Roles of Internet in Globalization of Business
New advanced forms of communication have been opened by the internet and other related technologies (Anon, 1998). This has reduced the cost of many kinds of business interactions as well as bringing firms and consumers around the globe into a closer proximity than never before (Anon, 1998).
Additionally many obstacles to efficient market performance have been swept aside due to evolution in information technology. This is creating a tremendous amount of economic value (Milner, 2003).Internet technology as with any other technological transformation has brought about the obvious and earliest effects of increased global business transactions (Milner, 2003). It is now easier and less costly in transferring information throughout the globe (Anon, 1998). Doing business on the Internet is now a new reality which is going to take its true dimension through globalization and e-business ((Anon, 1998). It true that the Internet and electronic commerce have brought countries and regions together by interconnecting them.
In the current world, internet is playing a very critical role in the globalization of business (Milner, 2003). One of the guiding business imperative of the new century is “going global”. Globalization is a word that is on every one’s lips these days, that is, from the politicians to businessmen (Milner, 2003). All the same, globalization is blamed for many of the ills of the modern world but it is also praised for bringing unprecedented prosperity (Anon, 1998).
This research paper will tackle the issues related to the role of internet in the international business. It is also intended to explore the role of internet in supply chain management and the procurement process, that is, e-procurement as well as the role of internet in providing market efficiency, that is, e-sourcing (Magrid, 1998). Further, it will tackle how internet has enabled the development and wide spread deployment of auction markets within and across organizations (Milner, 2003).The paper also helps to analyze and to understand clearly what main implications are related to new technologies on vertical relationships between companies along the supply chain.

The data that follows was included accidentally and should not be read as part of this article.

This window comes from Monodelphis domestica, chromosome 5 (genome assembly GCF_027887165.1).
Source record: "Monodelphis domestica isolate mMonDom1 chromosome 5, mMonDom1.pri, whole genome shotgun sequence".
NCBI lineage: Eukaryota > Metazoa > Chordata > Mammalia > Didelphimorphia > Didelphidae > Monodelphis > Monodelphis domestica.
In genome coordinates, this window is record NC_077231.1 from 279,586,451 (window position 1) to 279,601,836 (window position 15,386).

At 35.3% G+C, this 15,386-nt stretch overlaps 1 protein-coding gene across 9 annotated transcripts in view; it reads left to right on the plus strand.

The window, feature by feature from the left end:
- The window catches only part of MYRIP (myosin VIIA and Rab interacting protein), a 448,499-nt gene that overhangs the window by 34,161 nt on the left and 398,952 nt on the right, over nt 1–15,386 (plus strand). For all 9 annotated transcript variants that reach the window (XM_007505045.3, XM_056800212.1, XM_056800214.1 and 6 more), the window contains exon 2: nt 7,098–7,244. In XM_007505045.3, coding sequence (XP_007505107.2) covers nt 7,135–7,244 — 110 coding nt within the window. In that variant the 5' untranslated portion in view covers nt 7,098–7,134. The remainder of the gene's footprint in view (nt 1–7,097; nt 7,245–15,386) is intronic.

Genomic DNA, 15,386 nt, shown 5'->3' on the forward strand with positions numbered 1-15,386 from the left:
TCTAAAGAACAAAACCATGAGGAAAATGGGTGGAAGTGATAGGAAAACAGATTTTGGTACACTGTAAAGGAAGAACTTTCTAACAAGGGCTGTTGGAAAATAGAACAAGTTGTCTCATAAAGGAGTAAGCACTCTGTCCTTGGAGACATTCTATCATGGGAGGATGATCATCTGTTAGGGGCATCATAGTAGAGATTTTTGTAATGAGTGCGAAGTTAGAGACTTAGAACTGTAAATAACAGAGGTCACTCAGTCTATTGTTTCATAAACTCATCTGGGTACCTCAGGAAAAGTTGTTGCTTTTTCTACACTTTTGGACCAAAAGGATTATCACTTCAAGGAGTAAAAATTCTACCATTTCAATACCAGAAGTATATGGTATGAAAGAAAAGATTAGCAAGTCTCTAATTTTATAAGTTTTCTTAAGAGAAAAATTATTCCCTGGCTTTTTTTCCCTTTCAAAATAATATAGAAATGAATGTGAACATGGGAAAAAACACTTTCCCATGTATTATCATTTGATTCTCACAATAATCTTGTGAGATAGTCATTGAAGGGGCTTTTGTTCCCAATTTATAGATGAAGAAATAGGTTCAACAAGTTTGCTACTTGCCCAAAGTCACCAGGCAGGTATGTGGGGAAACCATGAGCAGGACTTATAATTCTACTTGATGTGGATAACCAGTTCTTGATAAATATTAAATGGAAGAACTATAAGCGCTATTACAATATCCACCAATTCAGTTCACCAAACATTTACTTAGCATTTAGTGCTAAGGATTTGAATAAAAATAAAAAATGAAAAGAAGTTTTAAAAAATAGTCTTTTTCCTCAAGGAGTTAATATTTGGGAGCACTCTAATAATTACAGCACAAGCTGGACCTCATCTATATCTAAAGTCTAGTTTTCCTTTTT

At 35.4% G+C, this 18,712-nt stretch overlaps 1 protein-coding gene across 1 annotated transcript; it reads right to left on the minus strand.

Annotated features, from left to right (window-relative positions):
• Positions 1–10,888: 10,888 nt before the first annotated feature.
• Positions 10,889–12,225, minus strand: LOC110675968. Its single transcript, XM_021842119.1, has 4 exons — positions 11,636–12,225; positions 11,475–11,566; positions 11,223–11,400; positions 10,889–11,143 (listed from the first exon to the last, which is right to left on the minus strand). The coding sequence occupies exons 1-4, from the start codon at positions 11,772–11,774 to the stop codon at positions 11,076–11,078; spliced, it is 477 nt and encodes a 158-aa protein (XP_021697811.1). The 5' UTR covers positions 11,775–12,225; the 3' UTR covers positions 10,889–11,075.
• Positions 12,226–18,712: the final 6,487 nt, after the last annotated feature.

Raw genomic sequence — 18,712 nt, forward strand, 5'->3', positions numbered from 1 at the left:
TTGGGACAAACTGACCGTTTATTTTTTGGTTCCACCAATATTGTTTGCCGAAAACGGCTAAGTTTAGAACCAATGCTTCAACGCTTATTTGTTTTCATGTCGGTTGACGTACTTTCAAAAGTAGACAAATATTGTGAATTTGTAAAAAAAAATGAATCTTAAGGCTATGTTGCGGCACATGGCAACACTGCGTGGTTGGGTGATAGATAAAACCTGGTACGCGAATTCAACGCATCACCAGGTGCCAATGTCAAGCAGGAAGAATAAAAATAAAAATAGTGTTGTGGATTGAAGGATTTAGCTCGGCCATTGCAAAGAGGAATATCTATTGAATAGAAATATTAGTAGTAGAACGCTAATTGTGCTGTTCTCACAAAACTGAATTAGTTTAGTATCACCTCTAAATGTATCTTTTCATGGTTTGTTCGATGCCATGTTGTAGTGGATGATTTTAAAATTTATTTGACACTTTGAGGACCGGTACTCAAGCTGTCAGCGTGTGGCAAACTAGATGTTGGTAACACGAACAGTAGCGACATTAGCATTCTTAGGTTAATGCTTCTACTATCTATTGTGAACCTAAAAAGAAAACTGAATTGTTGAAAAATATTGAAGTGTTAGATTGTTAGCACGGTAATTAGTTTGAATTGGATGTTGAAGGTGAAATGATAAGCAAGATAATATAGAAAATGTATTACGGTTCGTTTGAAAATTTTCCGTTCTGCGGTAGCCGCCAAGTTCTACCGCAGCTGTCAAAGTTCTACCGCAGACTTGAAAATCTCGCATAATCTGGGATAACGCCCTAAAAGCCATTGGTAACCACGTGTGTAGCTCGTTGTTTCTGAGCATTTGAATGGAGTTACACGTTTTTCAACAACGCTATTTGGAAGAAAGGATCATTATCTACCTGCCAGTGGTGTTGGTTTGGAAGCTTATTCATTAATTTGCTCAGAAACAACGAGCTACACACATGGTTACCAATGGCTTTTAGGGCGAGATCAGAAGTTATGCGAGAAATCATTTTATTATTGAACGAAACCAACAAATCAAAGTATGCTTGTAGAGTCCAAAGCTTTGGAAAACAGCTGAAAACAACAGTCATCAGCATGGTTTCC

Further, the study will try to explain what are the implications on the customer supply relationship related to the internet adoption. Additionally, it will also clarify what are the motivations that should stimulate companies to adopt web based technologies such as the internet within their relationship with suppliers.Finally, the study will identify what are the appropriate internet tools companies should adopt according to their specific goals (Anon, 1998). In rich and poor countries alike, the accelerating pace of globalization brought about by internet technology is having a profound effect in life of each and every individual(Milner, 2003).
Internet has played a key role in the unprecedented increase in prosperity in the last 50 years, globally (Milner, 2003). This is due to the fact that it has brought rapid spread of information technology (IT).In the modern world, internet is changing the way companies organize production and is increasingly allowing services as well as manufacturing processes to be globalized (Milner, 2003). Trade has been the engine of globalization (Milner, 2003).